At a debate, candidates generally "come out swinging," looking to land the "knockout blow" to their opponent. Those who see they're not going to make it tend to "throw in the towel."
The apostle Paul was fond of using racing and boxing metaphors too, especially when talking about the Christian life. The metaphors he uses in our Epistle lesson from I Corinthians this morning can teach all of us some important lessons about running our “Primary Race”, the race of our life.
Here’s the first lesson that Paul would have us hear: Run to win. This seems obvious, of course, but for Paul, winning wasn't about achievement, status, or the shape of one's office. Instead, Paul understood that the ultimate goal of the race of his life was pleasing God and living in relationship with God. Here in our passage, Paul is telling us that his choices and actions are geared toward pleasing God in such a way that, in the end, he will not be disqualified (v. 27). Winning, in other words, means achieving the kind of character and producing the kind of conduct that reflects Christ’s ongoing presence in our lives.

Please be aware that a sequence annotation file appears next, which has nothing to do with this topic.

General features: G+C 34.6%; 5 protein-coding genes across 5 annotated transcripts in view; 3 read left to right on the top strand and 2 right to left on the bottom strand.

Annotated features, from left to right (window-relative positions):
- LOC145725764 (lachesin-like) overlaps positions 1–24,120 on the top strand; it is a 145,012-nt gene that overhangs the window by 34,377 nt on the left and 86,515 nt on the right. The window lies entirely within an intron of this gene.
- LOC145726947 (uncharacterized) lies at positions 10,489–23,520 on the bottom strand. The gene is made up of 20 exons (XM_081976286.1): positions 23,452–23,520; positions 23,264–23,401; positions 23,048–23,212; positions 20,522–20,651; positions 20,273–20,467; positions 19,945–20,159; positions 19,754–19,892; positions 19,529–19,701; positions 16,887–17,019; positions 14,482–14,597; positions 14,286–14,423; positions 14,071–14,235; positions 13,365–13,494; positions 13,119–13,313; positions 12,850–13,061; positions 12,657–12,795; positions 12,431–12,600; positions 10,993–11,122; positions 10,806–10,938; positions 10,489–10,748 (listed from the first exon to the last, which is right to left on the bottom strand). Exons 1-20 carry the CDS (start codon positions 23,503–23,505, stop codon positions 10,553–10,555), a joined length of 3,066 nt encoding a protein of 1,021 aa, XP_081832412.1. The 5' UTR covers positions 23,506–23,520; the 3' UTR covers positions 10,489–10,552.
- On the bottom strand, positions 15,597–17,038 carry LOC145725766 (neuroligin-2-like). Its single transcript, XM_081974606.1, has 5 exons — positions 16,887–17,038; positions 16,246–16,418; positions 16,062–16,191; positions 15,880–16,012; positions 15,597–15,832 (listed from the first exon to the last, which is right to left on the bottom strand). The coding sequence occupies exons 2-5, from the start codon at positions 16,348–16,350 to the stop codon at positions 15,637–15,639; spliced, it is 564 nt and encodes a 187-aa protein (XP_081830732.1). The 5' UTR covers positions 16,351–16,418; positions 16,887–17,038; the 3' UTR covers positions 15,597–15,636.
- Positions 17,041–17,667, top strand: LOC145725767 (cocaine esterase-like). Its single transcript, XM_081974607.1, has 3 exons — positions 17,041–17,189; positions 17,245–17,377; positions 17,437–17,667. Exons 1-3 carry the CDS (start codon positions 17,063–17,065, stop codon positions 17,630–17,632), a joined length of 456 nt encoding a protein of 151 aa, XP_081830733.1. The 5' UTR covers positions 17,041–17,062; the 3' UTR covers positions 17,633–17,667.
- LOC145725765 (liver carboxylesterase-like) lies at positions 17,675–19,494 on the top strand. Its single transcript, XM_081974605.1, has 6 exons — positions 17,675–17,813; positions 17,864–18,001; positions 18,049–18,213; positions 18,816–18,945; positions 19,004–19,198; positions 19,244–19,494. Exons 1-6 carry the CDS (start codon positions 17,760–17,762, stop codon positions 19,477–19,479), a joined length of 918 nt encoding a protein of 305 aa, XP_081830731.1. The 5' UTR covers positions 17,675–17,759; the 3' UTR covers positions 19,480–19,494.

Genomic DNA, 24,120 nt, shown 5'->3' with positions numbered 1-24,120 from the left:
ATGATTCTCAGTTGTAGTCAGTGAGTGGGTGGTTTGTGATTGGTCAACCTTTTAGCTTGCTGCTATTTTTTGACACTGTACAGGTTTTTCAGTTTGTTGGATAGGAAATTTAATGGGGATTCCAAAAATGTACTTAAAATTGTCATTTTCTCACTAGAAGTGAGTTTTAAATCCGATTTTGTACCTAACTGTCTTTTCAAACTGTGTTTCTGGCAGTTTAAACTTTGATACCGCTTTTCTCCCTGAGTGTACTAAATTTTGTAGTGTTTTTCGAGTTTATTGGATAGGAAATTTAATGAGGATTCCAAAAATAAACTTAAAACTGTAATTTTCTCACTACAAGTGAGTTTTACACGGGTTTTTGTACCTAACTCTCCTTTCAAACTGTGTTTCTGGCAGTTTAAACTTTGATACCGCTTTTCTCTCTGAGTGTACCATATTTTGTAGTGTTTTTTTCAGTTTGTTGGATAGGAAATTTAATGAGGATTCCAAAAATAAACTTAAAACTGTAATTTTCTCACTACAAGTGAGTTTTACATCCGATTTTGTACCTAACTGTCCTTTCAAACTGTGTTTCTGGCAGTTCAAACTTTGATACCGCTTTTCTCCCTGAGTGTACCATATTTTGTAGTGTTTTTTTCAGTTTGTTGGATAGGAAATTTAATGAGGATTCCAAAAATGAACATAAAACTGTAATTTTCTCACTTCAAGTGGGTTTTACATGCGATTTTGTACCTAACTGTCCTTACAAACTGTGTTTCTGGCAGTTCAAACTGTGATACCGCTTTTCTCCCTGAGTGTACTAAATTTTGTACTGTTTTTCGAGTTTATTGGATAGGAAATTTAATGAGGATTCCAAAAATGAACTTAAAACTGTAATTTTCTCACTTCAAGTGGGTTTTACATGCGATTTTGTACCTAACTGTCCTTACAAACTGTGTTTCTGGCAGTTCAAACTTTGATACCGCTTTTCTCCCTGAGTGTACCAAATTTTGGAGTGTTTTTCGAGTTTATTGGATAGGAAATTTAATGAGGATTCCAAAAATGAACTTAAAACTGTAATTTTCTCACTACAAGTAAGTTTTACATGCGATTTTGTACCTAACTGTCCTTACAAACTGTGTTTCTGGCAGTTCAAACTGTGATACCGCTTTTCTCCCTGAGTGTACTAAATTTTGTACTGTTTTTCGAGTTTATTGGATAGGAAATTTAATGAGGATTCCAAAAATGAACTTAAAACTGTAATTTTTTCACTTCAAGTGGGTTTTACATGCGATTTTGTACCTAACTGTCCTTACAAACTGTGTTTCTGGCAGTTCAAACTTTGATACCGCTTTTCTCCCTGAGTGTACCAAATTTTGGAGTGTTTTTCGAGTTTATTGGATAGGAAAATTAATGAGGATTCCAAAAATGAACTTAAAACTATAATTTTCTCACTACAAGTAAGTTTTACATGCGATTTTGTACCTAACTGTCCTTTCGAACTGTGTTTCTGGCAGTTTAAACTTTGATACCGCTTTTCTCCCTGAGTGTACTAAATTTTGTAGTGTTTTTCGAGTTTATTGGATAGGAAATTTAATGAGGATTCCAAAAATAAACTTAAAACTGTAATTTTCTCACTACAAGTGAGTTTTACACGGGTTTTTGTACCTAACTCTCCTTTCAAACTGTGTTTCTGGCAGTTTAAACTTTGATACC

Paul's point is that offices and titles and money are "perishable" prizes, but you and I are invited to go after the prize that's "imperishable": a life that reflects the image, character and purposes of God (v. 25). In the end, that’s the only prize that matters! This race is the one that, more than any other, is to be run to win. That’s the first lesson to hear about our “Primary Race.”
Here’s the second lesson: Run with self-control. How do you win the prize Paul is talking about? Well, it's not really that much different from winning a competition of any kind. You have to work at it. "Athletes exercise self-control in all things," says Paul (v. 25). Runners and boxers have to train diligently in order to have the ability to reach the finish line. Self-control involves denying ourselves the things, attitudes and indulgences that could potentially keep us from running all out for the finish. Self-control is essential to winning. Indeed, Paul names it as one of the fruits of the Spirit; evidence indicating that we are on the winning track toward reflecting Christ in our lives (Galatians 5:23).